Being one of my favorite directors, Clint Eastwood knows how to make memorable films. Gran Torino, named after the main characters old Ford, is a film where Eastwood plays the main character, directs and produces. As a drama set in a multicultural neighborhood, the film captures both the differences and the similarities between two cultures, showing how communication is required to better a relationship.
As a Norwegian rap band, Karpe Diem, once said: “You’re not afraid because it’s unknown, you are afraid because you think you know me, and I am unsound”. In the beginning of the film, Walt Kowalski, a retired Korean War veteran, has many prejudices about his neighbors, the Hmong people. At several occasions, he offends them by calling them names, as well as blaming them for destroying his neighborhood. However, it is not only Mr. Kowalski who have something against his neighbor, the old Hmong lady next door feels the same way, asking herself why he will not leave. A reason for that might be that they both think they know how the other person is, feeling, therefore, no need to get to know each other. However, being a dynamic character, Mr. Kowalski changes during the course of the film, mostly due to communication.
In fact, Mr. Kowalski realizes at one point that he has more in common with his neighbors, than with his own family. That realization comes after Sue invites him to a dinner party, forcing him to talk to the Hmong people. Despite coming from two separate cultures, they are not as different as one might expect. What Mr. Kowalski learns, is that it is not only where people are from, and their culture, that defines them, it is how they act around others. As a result, it turns out that there is more to the people next door than a just strange language, they are kind and loyal, taking care of Mr. Kowalski as if he was one of their own. His family, on the other hand, tries their best to stay away from the old widower. Focusing, therefore, on the similarities (such as sense of humor) between himself and the Hmong people, Kowalski learn to like his neighbors, and consequently conquer his former racial prejudices.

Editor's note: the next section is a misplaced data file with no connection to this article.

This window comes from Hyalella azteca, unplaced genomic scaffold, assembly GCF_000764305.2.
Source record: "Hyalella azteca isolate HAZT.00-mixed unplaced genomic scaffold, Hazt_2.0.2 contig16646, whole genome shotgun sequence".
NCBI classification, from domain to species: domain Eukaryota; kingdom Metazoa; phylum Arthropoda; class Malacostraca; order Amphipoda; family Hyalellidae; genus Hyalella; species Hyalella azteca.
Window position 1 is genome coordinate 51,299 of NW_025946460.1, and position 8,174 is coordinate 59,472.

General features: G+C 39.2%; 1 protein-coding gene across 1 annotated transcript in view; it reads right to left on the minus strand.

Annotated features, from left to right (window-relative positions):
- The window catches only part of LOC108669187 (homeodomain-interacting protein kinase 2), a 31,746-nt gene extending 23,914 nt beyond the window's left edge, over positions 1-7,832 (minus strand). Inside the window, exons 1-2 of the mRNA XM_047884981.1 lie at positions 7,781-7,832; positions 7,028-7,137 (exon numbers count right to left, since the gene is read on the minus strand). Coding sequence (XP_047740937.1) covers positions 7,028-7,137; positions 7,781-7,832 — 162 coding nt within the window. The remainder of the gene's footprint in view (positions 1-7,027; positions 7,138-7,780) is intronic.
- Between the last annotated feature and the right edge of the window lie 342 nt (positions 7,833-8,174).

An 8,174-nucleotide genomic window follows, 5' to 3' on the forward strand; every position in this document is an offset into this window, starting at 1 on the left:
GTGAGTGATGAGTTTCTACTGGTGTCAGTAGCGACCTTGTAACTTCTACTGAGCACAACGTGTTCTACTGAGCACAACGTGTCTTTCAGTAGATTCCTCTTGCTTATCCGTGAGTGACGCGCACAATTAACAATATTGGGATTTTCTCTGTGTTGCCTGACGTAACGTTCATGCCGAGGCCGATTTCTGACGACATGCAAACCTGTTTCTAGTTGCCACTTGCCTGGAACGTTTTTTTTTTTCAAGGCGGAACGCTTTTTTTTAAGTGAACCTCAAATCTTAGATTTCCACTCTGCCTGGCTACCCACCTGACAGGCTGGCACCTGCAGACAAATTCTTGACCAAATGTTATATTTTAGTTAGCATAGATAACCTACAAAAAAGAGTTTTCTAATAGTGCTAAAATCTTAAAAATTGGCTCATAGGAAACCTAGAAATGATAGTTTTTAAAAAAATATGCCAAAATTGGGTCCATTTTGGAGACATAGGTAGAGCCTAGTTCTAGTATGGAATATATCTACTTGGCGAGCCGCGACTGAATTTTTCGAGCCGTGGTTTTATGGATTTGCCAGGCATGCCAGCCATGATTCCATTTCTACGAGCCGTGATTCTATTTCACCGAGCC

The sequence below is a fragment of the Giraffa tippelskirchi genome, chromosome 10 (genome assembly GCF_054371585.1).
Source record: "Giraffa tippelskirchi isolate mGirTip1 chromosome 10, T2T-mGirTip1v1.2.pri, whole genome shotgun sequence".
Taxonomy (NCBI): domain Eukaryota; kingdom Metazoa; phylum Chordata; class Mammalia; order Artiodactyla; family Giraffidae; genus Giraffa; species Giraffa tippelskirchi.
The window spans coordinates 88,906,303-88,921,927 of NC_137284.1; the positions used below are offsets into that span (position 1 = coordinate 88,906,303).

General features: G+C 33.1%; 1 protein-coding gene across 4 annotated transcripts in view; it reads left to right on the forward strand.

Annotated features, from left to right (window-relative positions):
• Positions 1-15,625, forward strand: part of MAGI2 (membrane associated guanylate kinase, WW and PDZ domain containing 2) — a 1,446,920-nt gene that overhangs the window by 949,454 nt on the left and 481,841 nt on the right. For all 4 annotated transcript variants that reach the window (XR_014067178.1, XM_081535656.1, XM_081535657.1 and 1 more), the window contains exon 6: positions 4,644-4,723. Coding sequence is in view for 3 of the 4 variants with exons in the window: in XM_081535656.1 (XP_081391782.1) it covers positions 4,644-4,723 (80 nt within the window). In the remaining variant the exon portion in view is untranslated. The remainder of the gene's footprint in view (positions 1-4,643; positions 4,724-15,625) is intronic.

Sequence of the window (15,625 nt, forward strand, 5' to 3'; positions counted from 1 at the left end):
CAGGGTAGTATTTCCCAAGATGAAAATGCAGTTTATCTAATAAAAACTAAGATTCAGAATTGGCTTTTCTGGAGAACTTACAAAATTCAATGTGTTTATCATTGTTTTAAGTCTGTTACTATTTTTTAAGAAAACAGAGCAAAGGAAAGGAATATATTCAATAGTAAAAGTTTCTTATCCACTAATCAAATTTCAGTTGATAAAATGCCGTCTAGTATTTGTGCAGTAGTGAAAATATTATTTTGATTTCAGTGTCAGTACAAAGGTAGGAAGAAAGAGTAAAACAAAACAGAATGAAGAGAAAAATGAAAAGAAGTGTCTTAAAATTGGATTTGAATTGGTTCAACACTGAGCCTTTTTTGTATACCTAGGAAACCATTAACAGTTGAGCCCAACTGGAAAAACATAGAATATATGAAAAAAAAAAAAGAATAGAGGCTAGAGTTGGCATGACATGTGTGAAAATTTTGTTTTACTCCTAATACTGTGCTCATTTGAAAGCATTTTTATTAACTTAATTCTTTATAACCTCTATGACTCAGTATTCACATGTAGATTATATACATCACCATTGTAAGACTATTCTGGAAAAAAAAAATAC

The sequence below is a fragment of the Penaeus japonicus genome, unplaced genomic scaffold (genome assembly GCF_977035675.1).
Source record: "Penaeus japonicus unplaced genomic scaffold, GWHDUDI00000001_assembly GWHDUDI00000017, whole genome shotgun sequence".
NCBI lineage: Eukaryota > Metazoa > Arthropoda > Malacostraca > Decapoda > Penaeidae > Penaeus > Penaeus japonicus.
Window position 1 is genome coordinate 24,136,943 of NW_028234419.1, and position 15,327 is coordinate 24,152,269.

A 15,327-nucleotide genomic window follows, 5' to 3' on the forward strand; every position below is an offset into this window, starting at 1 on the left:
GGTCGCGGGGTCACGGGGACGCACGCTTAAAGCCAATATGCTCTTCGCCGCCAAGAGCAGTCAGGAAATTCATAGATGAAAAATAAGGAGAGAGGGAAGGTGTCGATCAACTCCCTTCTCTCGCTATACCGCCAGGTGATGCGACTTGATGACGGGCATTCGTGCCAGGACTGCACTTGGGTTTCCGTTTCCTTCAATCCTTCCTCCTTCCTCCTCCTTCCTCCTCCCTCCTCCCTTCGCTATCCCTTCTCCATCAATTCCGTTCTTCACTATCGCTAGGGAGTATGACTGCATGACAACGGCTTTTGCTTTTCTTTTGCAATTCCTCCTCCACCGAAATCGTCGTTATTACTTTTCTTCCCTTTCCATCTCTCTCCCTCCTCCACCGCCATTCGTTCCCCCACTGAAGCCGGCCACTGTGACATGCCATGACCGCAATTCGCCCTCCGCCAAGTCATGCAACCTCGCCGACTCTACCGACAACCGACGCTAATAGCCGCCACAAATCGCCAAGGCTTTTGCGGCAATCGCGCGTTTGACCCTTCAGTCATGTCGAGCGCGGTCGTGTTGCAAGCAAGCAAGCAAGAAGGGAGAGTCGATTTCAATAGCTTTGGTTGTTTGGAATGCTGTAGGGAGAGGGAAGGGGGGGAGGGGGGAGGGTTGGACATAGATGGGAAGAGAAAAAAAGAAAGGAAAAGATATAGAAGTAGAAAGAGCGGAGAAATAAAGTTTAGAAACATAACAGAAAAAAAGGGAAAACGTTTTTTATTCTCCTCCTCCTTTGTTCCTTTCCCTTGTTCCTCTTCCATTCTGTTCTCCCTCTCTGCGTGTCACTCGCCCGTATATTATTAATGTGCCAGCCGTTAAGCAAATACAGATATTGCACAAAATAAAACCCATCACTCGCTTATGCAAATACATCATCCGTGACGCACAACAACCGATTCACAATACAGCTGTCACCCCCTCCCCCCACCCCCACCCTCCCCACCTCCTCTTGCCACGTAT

The sense of belonging to a family leads Walt Kowalski to make the greatest sacrifice in the end of the film. For the best of his neighborhood, and the teenagers Sue and Thao, he gets himself killed, so that the local gang can be imprisoned. A sacrifice, such as the one Kowalski did, takes not only a lot of courage, but also a strong connection to the person/people who will benefit from it. The local gang had to be imprisoned, Mr. Kowalsi believed, for the teenagers to live a normal life, and the only way was to have someone witness their crime. A reason for why he sacrificed himself might be that he had a fatal disease, and therefore, thought it was better to “leave the world” helping someone close to him. For instance, he was determined that it was only he who should visit the local gang, locking Thao in the basement so that he would not ruin is life by killing. However, it could also be that Mr. Kowalski felt so strongly about his neighbors and the teenagers, that, if the gang kept on ruining their, he would have little to live for.
To summarize, Gran Torino is a film about relations in a multicultural neighborhood. Showing how communication is essential when it comes to proving prejudice wrong, the film encourages people to talk to their surroundings with an open mind, because one can be surprised. When a person, such as Walt Kowalski learns to like his neighbors, despite of them having different cultures, and ends up sacrificing himself for their best, there is hope for everybody. “You’re not afraid because it’s unknown, you’re afraid because you think you know me and I am unsound”. Do not let prejudice stop you from getting to know people, you might have more in common than you initially thought.